Courtney Summers' new young adult novel, Sadie, was exactly what I'd hoped for: a suspenseful journey into murder, a disappearance, and revenge, written in an incredibly compelling style. The story is told through dual narratives--that of Sadie, a teenager who vanishes while tracking down her sister's killer, and transcripts of a podcast about the missing girl (Sadie).
I was on the edge of my seat all the way through and finished the book late at night because I had to know how it ends. And let me just say, the ending is spot on.
Sadie is fiction, but it has the feel of reading true crime, with a parallel narrative of a podcast reminiscent of Serial or Limetown, so I asked Summers if she has favorites in those categories.
*Sadie is our number one pick for the Best Young Adult Books of September
It’s a cold, cruel world out there. If the true crime category is anything, it’s a testament to that. It shines a light on the darkest corners, revealing an unsettling fact of the human condition: not all of us are good. Some of us are bad. And we are all capable of brutally violent acts of destruction against others—and ourselves.
But the true crime category also seems to exist as a response to that brutality, so driven by a need for truth and justice that it doesn’t only shine a light, it is a light, a reminder that for every ugliness our reality has to offer, there are those determined to right its wrongs and bring some measure of peace to those who have been wronged by it.
Sadie is about a girl who goes missing on the hunt for her little sister’s murderer and the true crime podcast dedicated to finding her. Alternating between a traditional first person perspective and podcast transcripts, it explores the twisted hearts in small towns and big cities and our insatiable need to understand why the world is the way it is.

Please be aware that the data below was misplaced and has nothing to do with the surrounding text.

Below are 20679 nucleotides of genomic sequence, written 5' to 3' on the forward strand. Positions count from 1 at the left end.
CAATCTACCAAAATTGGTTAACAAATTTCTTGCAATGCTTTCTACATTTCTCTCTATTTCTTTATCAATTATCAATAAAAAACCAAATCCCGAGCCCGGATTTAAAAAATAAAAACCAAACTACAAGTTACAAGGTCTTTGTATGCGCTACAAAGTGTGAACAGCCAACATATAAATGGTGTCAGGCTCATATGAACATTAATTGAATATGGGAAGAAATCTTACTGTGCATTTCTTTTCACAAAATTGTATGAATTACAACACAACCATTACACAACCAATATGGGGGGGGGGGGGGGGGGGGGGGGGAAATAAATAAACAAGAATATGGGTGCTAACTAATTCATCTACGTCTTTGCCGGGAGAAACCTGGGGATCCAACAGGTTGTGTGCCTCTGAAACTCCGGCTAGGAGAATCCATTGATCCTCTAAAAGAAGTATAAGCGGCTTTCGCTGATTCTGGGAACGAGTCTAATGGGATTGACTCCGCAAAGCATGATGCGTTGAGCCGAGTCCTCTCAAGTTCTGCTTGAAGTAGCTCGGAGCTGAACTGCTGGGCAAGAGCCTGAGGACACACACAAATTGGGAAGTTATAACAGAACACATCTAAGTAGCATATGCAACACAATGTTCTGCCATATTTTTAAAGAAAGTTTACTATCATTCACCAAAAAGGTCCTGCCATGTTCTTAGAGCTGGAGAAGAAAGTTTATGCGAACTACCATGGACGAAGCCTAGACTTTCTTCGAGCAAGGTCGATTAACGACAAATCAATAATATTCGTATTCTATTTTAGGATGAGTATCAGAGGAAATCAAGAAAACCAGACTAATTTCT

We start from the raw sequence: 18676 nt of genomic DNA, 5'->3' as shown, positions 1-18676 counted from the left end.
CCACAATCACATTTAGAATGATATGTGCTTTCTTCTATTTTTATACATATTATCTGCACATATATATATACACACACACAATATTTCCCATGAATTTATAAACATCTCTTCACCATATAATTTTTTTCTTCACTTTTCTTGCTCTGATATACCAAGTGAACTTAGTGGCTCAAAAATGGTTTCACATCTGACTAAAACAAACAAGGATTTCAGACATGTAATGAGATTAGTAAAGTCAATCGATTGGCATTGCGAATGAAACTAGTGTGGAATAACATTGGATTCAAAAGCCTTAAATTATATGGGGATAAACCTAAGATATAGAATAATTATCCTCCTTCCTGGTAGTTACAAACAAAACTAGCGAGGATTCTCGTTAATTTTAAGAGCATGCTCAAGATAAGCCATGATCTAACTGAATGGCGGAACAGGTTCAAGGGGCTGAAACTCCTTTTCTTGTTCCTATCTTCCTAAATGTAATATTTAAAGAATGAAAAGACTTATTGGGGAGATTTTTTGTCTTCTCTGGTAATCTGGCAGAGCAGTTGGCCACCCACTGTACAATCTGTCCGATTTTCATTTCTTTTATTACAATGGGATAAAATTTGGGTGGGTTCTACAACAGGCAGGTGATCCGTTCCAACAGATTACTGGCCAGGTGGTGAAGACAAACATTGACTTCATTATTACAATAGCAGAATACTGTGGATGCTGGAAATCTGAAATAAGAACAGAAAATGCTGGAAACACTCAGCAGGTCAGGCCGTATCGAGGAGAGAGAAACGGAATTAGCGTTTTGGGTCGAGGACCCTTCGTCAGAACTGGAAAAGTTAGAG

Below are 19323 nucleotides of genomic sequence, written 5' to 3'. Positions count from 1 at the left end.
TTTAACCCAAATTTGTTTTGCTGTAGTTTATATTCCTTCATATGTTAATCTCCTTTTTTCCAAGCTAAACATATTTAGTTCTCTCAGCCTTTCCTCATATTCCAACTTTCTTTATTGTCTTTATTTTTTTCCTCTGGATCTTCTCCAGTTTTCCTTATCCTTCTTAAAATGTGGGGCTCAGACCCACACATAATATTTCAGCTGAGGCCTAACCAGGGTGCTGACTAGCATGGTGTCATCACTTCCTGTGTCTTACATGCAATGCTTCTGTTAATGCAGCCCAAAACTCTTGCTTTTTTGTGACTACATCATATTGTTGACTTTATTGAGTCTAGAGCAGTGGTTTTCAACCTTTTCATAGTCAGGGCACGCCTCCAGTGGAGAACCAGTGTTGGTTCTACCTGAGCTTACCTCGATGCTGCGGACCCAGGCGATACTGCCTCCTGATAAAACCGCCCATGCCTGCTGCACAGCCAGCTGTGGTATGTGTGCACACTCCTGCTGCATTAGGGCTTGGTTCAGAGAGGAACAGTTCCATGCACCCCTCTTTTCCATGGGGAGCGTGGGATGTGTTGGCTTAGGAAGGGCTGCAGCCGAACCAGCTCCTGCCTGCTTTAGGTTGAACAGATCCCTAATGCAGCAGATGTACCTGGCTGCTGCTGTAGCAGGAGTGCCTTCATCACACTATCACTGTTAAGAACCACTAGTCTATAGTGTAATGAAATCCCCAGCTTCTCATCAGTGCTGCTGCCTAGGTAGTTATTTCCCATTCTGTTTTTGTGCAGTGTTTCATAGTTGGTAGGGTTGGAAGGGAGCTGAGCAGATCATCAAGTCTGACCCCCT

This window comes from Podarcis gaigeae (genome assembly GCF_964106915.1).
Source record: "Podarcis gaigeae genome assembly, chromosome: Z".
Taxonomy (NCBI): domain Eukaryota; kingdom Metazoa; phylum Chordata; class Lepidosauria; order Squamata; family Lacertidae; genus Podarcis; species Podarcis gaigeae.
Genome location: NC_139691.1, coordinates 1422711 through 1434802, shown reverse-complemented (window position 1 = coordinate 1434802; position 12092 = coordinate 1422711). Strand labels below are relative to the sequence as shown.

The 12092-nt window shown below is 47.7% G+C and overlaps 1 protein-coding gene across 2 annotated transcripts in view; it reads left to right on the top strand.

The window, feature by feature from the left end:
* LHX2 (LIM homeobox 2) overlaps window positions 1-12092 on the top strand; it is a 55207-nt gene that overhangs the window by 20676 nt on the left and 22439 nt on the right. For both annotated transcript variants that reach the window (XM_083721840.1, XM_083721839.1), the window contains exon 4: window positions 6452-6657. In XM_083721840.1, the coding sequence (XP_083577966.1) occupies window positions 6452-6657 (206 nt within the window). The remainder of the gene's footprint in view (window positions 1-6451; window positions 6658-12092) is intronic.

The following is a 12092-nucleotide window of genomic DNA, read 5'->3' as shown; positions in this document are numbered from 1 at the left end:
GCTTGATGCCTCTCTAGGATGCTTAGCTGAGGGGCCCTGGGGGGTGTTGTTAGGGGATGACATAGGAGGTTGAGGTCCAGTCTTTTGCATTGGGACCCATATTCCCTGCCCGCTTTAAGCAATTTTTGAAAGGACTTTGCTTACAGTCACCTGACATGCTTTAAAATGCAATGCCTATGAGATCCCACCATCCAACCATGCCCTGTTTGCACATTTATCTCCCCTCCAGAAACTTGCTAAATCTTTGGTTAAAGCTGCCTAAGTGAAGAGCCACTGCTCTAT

Here are some of my favorite true crime books and podcasts that do the same.
Zodiac by Robert Graysmith
The Zodiac Killer, active in the 1960s and 70s in California, is a legend now, with 5 confirmed kills (though he boasted 37). He’d send coded messages to newspapers, one of them being The San Francisco Chronicle, where Robert Graysmith was working at the time. Zodiac is an incredibly thorough snapshot not only of the killer and his crimes, but of one man’s obsession with both. Graysmith devoted years of his life to finding out the Zodiac’s true identity.
Criminal is a podcast featuring (per its website), “stories of people who’ve done wrong, been wronged, or gotten caught somewhere in the middle.” The episodes are short stand-alones that don’t lack for impact. One of the things I love most about Criminal is its willingness to put a magnifying lens on the pieces that make the whole, not always offering its listeners a clear, clean view—but definitely giving them something more to think about.
I’ll Be Gone in the Dark by Michelle McNamara
True crime journalist Michelle McNamara’s dogged pursuit of The Golden State Killer is extremely well-known by now. McNamara’s tragic death before the completion of her manuscript meant she never got to see her work published and she never got to see Joseph James DeAngelo arrested for the crimes. But her commitment to uncovering his identity, and bringing justice and end to a longstanding nightmare, shows the heart behind these kinds of investigations.
S-Town was a revelation—what initially presented as a true crime podcast about a man, John B. McLemore, who wanted producer Brian Reed to investigate an alleged murder in his hometown slowly unfurled into a character study wrapped in one mystery after the other. S-Town was an emotionally fraught listening experience that served as a reminder of the complex inner lives of the people around us and the impact we, and they, all have the potential to make.
Lost Girls: An Unsolved American Mystery by Robert Kolker
Lost Girls is a grim, starkly written account of a group of women, online escorts, murdered by a serial killer on Long Island. That serial killer has never been caught. There’s nothing sensational about this book. Kolker presents and extremely respectful portrait of lost lives and police failure. It’s a searing, uncompromising call for accountability.
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